**Brand Mapping, CHAID, Cluster, Conjoint, Correlation, Factor, and Regression Analysis, Multidimensional Scaling, Structural Equation Modeling, Additional Methodologies
**

**Brand Mapping**** **is defined as the comparison of 2 or more product/service characteristics with those of marketplace competitors. The map is a graphical layout of relative values, resulting in ease of interpretation and comparative ranking with the mean usually at the center and brand product/service distance away from the center representing increasing extremes of the plotted characteristic.

Utilization: Positive characteristic extremes can justify premium pricing while differing characteristic combinations serve to define specific market niches.

** **

**CHAID** (Chi-Squared Automatic Interaction Detection) defines variable interaction by partitioning the target population into distinct groups defined by a set of independent (predictor) variables.

Advantages: Tree display output, easily interpretable visual display.

Disadvantages: Requires larger sample sizes, as small sample size group segmentation may result in datasets insufficient to yield meaningful information.

**
Cluster Analysis** reveals subgroups of the target population exhibiting similar characteristics, as well as differentiation and establishment of subgroups with their own set of similar associations, patterns, relationships, or structures.

Interpretation: The greater the similarity within subgroups and the greater the difference between groups, the more distinct the clustering.

**
Conjoint Analysis** (Trade-Off Analysis) measures respondent perceived values of specific product features, acceptable pricing, and delineation of features the participants are willing to sacrifice in maintaining bundling arrays at various price points.

Example: Computer systems features offering various processor speeds, amounts of RAM, video card quality, hard drive size and speed, as they affect purchase pricing.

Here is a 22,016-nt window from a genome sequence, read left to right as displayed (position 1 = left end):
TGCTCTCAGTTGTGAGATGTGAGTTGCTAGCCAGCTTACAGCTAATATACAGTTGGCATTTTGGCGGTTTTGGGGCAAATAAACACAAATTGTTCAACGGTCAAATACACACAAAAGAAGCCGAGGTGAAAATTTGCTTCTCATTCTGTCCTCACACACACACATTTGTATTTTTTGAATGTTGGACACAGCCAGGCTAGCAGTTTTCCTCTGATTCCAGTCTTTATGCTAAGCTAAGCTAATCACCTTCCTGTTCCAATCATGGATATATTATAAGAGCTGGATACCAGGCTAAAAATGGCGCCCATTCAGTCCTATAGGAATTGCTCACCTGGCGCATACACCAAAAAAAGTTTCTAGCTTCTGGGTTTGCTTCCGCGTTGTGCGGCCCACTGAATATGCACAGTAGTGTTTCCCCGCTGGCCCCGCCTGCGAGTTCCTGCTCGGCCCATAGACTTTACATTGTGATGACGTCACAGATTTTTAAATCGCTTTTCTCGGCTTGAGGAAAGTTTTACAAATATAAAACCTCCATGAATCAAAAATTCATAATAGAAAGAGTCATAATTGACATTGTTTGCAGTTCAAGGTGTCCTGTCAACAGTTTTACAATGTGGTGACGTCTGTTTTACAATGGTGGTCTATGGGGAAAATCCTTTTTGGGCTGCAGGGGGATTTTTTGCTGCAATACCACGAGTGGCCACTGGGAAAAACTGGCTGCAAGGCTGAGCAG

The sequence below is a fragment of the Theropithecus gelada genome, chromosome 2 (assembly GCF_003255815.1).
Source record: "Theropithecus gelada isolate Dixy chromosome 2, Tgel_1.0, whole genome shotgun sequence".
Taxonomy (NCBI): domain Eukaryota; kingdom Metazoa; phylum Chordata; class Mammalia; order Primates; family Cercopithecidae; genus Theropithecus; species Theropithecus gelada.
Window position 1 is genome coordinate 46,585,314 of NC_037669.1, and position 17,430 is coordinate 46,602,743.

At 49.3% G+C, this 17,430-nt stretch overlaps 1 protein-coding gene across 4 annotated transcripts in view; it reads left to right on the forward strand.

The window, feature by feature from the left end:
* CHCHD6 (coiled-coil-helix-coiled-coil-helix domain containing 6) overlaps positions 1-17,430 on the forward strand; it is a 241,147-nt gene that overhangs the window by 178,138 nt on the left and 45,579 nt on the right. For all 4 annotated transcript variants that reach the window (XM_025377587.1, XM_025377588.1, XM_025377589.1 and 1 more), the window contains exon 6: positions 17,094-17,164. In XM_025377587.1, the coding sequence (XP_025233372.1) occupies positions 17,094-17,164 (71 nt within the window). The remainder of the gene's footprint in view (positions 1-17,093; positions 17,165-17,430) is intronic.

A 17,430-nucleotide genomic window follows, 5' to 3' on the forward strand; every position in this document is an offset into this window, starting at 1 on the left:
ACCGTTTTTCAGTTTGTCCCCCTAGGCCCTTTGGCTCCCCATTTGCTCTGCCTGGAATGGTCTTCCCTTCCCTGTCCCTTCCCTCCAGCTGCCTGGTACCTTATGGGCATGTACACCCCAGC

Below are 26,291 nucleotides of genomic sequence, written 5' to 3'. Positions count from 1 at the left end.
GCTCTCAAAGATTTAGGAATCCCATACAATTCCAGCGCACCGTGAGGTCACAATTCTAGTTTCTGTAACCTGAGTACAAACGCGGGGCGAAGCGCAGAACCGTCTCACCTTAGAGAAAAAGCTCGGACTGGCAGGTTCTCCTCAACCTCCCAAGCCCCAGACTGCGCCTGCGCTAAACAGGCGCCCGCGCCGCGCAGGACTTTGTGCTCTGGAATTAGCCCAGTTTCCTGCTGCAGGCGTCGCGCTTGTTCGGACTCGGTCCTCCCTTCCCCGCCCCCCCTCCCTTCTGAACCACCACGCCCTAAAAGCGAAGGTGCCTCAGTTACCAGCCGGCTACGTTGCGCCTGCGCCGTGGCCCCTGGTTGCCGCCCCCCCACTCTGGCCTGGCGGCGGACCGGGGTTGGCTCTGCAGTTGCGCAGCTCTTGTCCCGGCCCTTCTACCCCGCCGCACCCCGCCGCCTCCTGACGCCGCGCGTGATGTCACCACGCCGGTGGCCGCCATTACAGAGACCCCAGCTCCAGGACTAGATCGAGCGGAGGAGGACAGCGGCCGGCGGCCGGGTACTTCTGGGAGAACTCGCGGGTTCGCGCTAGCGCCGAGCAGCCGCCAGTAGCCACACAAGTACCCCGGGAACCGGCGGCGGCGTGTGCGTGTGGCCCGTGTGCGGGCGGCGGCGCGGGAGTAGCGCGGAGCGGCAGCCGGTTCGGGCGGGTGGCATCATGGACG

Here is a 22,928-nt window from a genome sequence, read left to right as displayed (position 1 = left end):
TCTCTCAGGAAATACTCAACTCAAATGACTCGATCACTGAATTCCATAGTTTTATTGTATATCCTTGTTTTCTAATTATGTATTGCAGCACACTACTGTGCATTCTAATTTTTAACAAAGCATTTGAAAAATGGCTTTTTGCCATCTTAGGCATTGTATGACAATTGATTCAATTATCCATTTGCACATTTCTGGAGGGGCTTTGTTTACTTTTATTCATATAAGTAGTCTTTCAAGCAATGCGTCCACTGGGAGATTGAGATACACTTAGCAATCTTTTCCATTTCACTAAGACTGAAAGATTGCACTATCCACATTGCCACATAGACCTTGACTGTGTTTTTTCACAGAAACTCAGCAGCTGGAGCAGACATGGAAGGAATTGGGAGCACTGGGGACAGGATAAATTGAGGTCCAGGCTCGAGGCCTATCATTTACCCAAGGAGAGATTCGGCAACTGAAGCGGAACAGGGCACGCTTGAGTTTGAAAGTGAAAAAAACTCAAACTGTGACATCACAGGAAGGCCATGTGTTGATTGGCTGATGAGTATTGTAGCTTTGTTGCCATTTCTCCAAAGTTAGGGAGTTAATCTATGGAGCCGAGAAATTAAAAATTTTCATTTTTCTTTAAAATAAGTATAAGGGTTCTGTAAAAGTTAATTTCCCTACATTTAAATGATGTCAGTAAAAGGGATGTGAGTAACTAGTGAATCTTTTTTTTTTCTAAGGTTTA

**
Correlation Analysis** measures the linear relationship between two variables as described by their correlation coefficient (range of +1.0 - - 1.0 where +1.0 represents perfect positive correlation and direction of change given similar conditions, 0 represents no relationship between the two variables, and -1.0 represents maximal negative correlation or opposite directional change given similar conditions).

.

**
Logistic Regression Analysis** is predictive when the dependent variable is dichotomous (having two possible outcomes, usually one positive and the other negative, for example describing survival or non-survival among those with a particular diagnosis) and the independent variables are continuous and discrete (e.g., defining the diagnosis present in the targeted groups).

**
Factor Analysis**, commonly used in customer satisfaction studies and the Financial Services industry, analyzes large numbers of dependent variables to detect certain aspects of the independent variables (referred to as factors) affecting those dependent variables, without directly analyzing the independent variables. Requires underlying data distribution as multivariate normal, with linear relationships. A correlation matrix must first be calculated prior to performing factor analysis.

Utilization: The description of many variables and their characteristics utilizing fewer factors.

**
Multidimensional Scaling** (MDS) is used to visualize dissimilarity data, such that the objects are represented as points usually in a two dimensional space, where the distances between the points match the observed dissimilarities as closely as possible. Data is less subject to the restrictions of factor analysis, and can be used directly and applied to any kind of similarities or dissimilarities.

**
(Linear) Regression Analysis**, or **Regression Modeling**, is used to quantify a best fit (usually represented by a straight line on a scatter plot) between the dependent variable (i.e., the variable researchers are attempting to predict), and the independent variable(s) that are chosen for evaluation (i.e., the known or hypothesized predictor variable(s)). Multivariate linear regression analysis is utilized to model two or more continuous or categorical predictor variables and a continuous outcome variable.

Output: Correlation coefficient (see above), determination coefficient (measure the proportion of variation in the outcome variable explained by the regression model, and ANOVA (analysis of variance), a gauge of linear association between the outcome and predictor variables.

**
Structural Equation Modeling** includes several multivariate analysis methods and is applied in the setting of causal modeling, confirmatory factor analysis, second order factor analysis, regression models, covariance structure models, and correlation structure models.

Output: Easily interpretable path diagrams.